Local real estate brokers troubled by large investment firms’ involvement in Pilsen

May 19, 2016

Soledad Hernandez, a managing broker at Del Sol Realty, has recently lost two of her potential housing sales due to new real estate investors’ involvement in Pilsen. Hernandez claims that large investment firms are trying to buy available lands, only to develop and sell them at higher prices.

“We were hijacked by new investors that are not even here,” Hernandez said. “They will solicit and harass real estate firms in the neighborhood.”

Baum Development released its plan to transform a vacant five-story building into an apartment with 111 rental units and 70 parking spaces, and New York-based Property Markets Group announced plans to construct a 500-unit apartment on a vacant lot in 2015. Crain’s Chicago Business predicts the firms will successfully attract new residents into their properties with better housing qualities.
But operating a couple of properties may not satisfy new investors’ interests. In fact, the firms even attempted to purchase properties of original real estate brokers, luring them with unprecedentedly lucrative offers for average-quality housings.

“They keep sending emails and letters asking to sell our properties,” Hernandez said. “They have made offers with ridiculously high prices over and over. I guess they want to reduce competition and saturate the market with their goods.”

Hernandez said properties have always been sellable and sales have been more than enough to maintain her business, but pressures from new investors have been posing her a potential threat.

Rick Garza, owner of International Real Estate in Pilsen, faces similar pressure under the same phenomenon. Having jumped into the real estate business in 1983, Garza has worked his way up from a novice agent to a successful real estate broker with a $500,000 office, six housing properties and two staff members. Despite his continued success, Garza is uncertain of his business’ future.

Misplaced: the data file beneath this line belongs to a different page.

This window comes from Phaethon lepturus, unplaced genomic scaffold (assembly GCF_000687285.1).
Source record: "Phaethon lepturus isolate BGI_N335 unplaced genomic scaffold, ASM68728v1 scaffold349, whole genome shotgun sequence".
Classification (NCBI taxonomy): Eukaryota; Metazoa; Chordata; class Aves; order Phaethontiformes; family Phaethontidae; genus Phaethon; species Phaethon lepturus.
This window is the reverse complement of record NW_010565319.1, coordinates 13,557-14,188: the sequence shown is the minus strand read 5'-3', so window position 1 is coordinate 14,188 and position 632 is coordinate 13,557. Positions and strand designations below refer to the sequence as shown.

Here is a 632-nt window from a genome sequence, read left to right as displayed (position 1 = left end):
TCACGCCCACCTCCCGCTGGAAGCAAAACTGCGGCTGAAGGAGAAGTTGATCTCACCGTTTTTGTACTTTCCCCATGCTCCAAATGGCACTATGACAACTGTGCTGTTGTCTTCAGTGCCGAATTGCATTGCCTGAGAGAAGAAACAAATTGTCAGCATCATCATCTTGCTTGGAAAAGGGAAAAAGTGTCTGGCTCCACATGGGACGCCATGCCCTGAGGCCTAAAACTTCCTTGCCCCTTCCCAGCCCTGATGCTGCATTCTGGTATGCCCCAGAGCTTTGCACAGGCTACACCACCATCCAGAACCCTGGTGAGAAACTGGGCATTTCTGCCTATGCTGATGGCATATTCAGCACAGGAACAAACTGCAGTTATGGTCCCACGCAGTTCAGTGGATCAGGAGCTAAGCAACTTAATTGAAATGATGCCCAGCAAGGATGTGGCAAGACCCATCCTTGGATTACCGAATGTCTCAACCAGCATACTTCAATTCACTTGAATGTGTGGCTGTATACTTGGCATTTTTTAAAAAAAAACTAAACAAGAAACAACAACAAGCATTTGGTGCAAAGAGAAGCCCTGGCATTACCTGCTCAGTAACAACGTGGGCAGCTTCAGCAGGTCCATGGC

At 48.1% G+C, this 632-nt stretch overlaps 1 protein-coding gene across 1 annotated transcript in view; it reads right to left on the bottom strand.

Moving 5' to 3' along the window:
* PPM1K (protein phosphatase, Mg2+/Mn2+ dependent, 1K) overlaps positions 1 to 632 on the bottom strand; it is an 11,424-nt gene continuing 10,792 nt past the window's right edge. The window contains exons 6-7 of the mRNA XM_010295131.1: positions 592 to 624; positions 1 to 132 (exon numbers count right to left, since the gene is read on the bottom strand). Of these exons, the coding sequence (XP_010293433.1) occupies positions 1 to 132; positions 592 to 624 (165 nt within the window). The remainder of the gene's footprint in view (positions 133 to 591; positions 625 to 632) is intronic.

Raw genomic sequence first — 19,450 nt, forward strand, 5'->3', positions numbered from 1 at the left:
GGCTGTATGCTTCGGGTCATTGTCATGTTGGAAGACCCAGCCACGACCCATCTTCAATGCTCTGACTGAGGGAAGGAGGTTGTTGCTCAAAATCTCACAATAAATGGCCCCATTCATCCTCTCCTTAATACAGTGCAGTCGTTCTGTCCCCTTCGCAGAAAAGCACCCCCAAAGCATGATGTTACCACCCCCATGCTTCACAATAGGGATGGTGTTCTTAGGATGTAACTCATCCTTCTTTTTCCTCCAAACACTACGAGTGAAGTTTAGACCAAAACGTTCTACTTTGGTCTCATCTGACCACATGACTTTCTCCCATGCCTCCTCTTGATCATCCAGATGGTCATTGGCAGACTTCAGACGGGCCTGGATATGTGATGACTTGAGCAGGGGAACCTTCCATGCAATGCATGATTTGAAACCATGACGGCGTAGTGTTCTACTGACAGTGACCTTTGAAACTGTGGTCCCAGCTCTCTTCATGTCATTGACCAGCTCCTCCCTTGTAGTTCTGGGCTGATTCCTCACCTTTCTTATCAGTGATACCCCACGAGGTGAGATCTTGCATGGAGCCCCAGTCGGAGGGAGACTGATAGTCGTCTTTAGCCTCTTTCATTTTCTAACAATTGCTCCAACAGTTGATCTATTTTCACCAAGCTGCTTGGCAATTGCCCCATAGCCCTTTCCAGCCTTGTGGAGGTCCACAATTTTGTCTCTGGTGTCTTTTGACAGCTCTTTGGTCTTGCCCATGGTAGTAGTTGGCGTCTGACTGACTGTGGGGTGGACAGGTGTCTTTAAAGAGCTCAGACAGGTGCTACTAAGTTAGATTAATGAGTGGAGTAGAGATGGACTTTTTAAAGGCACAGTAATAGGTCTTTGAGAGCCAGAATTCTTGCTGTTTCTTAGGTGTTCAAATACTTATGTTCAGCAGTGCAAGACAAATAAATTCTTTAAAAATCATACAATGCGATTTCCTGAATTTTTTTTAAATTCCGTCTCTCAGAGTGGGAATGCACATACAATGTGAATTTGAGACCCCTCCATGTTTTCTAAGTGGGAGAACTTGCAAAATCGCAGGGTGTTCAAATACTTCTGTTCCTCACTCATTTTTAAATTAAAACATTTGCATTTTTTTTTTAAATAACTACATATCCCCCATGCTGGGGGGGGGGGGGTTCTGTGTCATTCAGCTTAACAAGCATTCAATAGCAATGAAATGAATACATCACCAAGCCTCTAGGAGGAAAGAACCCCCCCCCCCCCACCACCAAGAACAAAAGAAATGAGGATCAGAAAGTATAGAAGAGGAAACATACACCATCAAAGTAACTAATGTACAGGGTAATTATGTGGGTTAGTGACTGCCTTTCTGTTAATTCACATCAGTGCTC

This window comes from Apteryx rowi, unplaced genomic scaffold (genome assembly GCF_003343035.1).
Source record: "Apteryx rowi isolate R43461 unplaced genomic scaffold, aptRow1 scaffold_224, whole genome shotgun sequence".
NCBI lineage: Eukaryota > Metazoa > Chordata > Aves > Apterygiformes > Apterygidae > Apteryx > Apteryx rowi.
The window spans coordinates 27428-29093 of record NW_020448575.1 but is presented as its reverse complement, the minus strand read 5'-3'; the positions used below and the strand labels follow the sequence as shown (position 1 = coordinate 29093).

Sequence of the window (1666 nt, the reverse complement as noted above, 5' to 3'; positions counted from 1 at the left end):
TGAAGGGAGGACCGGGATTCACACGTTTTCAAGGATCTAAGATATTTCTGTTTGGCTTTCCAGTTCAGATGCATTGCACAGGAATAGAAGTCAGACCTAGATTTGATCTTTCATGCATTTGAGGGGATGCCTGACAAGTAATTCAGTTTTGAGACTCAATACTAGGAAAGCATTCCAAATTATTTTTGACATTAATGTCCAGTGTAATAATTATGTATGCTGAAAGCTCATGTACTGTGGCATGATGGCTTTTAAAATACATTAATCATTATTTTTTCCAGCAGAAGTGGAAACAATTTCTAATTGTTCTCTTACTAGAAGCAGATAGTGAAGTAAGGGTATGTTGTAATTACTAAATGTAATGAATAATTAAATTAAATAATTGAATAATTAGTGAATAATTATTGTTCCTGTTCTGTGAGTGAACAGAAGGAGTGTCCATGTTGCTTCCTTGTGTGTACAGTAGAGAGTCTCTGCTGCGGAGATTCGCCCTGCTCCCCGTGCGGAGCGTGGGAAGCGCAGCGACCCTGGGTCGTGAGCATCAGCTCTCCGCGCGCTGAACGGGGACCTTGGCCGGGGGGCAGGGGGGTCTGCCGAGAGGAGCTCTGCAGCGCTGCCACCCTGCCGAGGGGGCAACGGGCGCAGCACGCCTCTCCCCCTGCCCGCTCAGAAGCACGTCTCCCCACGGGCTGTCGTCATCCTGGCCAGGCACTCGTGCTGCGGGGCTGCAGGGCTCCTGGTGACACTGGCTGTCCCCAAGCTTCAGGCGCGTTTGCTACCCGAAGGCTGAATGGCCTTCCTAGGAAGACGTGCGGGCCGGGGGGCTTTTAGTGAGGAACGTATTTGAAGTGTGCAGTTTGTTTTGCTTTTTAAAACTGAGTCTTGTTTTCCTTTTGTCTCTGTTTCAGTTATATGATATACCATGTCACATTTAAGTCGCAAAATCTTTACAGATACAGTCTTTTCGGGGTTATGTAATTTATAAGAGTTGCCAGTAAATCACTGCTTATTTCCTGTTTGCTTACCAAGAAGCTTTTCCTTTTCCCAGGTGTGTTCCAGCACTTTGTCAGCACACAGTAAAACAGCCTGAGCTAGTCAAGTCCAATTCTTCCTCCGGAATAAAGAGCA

“[Pilsen] used to be my country in enemy territory,” Garza said. “[Investors] mail me asking if I’m ready to sell every week. They want this land.”

Garza points out that gentrification is the primary cause of increase in new investors trying to purchase Pilsen properties. Byron Sigcho, Executive Director of the Pilsen Alliance, defines gentrification as a catastrophe that forces “residents who created the neighborhood to struggle staying in the neighborhood.” Then comes the question: How did gentrification start?

It all began with The Pilsen Tax Increment Financing Redevelopment Project and Plan, which the former Chicago mayor Richard M. Daley introduced in 1998 to enhance business environment for private investors and business owners. The plan sought to create “an environment which will preserve or enhance the value of properties within and adjacent to [Pilsen].”

28 years have passed since the plan was introduced, and statistics show huge success based on its objective. Median monthly rent more than doubled, and asking price of homes for sale skyrocketed despite 2008 national housing crisis. The traditional low-income neighborhood has shown potential to become one of the wealthier sides of Chicago. East of Pilsen, where gentrification started to spread, reported $63,015 in 2013 for median household income, which is far above the city’s median. Numbers tell that Pilsen’s real estate market never looked better.

However, Jim Halusck, a former real estate broker and a 70-year-resident of Pilsen, says that the plan was never made for “founding real estate brokers [of Pilsen].”

“I have seen many real estate offices and properties being handed over to big investment firms,” Halusck said. “They were definitely not of their ages to retire. I’d only assume they were tricked into selling what can cost more in the future.”

Between 2000 and 2010, Pilsen saw 9.6 percent decrease in total housing units, according to Census Tract. A few housing units were demolished, and at the same time, new investors were constructing condominiums and gigantic housing units. New investors jumped into the market with enough resources to renovate houses and put them on sale, while original Mexican-American brokers never had a chance to prepare, Halusck said.

There has been a long history of huge companies driving out small brokers in the real estate business, and Pilsen’s original real estate brokers may be the next target to be harassed. In light of gentrification, big real estate agencies are planting their roots into the neighborhood for unstoppable financial absorption.

“Some brokers may know what is going to happen and what to prepare for,” Halusck said. “[In the future], remaining small brokers will soon be left with two options: bleed out to survive or leave.”

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